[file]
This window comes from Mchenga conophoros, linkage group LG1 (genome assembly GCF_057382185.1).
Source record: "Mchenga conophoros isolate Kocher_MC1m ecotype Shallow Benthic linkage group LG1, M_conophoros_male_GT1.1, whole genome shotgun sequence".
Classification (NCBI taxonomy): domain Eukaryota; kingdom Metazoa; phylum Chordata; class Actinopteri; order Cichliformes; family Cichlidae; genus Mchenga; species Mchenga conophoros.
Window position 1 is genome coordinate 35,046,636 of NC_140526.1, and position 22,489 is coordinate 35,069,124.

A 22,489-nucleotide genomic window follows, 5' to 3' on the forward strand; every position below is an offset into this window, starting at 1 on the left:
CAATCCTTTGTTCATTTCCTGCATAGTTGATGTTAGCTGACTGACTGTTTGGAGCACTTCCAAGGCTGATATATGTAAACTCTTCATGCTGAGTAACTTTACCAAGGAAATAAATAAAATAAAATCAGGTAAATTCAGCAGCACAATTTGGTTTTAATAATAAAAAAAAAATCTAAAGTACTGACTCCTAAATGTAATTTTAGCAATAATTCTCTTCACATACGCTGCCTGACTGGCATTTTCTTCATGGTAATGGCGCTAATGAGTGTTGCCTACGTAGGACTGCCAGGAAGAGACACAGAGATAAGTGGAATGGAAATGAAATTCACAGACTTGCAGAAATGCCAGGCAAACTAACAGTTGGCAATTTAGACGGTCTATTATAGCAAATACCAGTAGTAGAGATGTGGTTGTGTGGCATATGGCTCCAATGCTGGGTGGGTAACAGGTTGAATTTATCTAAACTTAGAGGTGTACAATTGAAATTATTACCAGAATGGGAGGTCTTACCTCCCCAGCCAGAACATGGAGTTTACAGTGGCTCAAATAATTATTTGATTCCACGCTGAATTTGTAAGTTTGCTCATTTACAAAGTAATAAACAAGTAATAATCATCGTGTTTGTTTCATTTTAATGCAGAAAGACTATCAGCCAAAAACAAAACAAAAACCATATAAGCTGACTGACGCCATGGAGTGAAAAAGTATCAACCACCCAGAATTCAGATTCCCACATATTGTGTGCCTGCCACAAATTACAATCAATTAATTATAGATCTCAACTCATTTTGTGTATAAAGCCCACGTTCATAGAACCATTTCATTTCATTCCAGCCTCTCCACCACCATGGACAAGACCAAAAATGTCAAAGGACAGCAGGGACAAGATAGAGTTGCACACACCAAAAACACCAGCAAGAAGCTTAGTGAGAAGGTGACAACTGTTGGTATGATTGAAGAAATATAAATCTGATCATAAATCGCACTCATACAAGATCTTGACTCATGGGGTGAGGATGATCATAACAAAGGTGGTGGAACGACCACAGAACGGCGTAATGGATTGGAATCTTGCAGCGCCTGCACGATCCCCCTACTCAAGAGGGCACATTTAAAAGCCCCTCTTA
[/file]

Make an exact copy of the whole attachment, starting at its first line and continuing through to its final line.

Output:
This window comes from Mchenga conophoros, linkage group LG1 (genome assembly GCF_057382185.1).
Source record: "Mchenga conophoros isolate Kocher_MC1m ecotype Shallow Benthic linkage group LG1, M_conophoros_male_GT1.1, whole genome shotgun sequence".
Classification (NCBI taxonomy): domain Eukaryota; kingdom Metazoa; phylum Chordata; class Actinopteri; order Cichliformes; family Cichlidae; genus Mchenga; species Mchenga conophoros.
Window position 1 is genome coordinate 35,046,636 of NC_140526.1, and position 22,489 is coordinate 35,069,124.

A 22,489-nucleotide genomic window follows, 5' to 3' on the forward strand; every position below is an offset into this window, starting at 1 on the left:
CAATCCTTTGTTCATTTCCTGCATAGTTGATGTTAGCTGACTGACTGTTTGGAGCACTTCCAAGGCTGATATATGTAAACTCTTCATGCTGAGTAACTTTACCAAGGAAATAAATAAAATAAAATCAGGTAAATTCAGCAGCACAATTTGGTTTTAATAATAAAAAAAAAATCTAAAGTACTGACTCCTAAATGTAATTTTAGCAATAATTCTCTTCACATACGCTGCCTGACTGGCATTTTCTTCATGGTAATGGCGCTAATGAGTGTTGCCTACGTAGGACTGCCAGGAAGAGACACAGAGATAAGTGGAATGGAAATGAAATTCACAGACTTGCAGAAATGCCAGGCAAACTAACAGTTGGCAATTTAGACGGTCTATTATAGCAAATACCAGTAGTAGAGATGTGGTTGTGTGGCATATGGCTCCAATGCTGGGTGGGTAACAGGTTGAATTTATCTAAACTTAGAGGTGTACAATTGAAATTATTACCAGAATGGGAGGTCTTACCTCCCCAGCCAGAACATGGAGTTTACAGTGGCTCAAATAATTATTTGATTCCACGCTGAATTTGTAAGTTTGCTCATTTACAAAGTAATAAACAAGTAATAATCATCGTGTTTGTTTCATTTTAATGCAGAAAGACTATCAGCCAAAAACAAAACAAAAACCATATAAGCTGACTGACGCCATGGAGTGAAAAAGTATCAACCACCCAGAATTCAGATTCCCACATATTGTGTGCCTGCCACAAATTACAATCAATTAATTATAGATCTCAACTCATTTTGTGTATAAAGCCCACGTTCATAGAACCATTTCATTTCATTCCAGCCTCTCCACCACCATGGACAAGACCAAAAATGTCAAAGGACAGCAGGGACAAGATAGAGTTGCACACACCAAAAACACCAGCAAGAAGCTTAGTGAGAAGGTGACAACTGTTGGTATGATTGAAGAAATATAAATCTGATCATAAATCGCACTCATACAAGATCTTGACTCATGGGGTGAGGATGATCATAACAAAGGTGGTGGAACGACCACAGAACGGCGTAATGGATTGGAATCTTGCAGCGCCTGCACGATCCCCCTACTCAAGAGGGCACATTTAAAAGCCCCTCTTA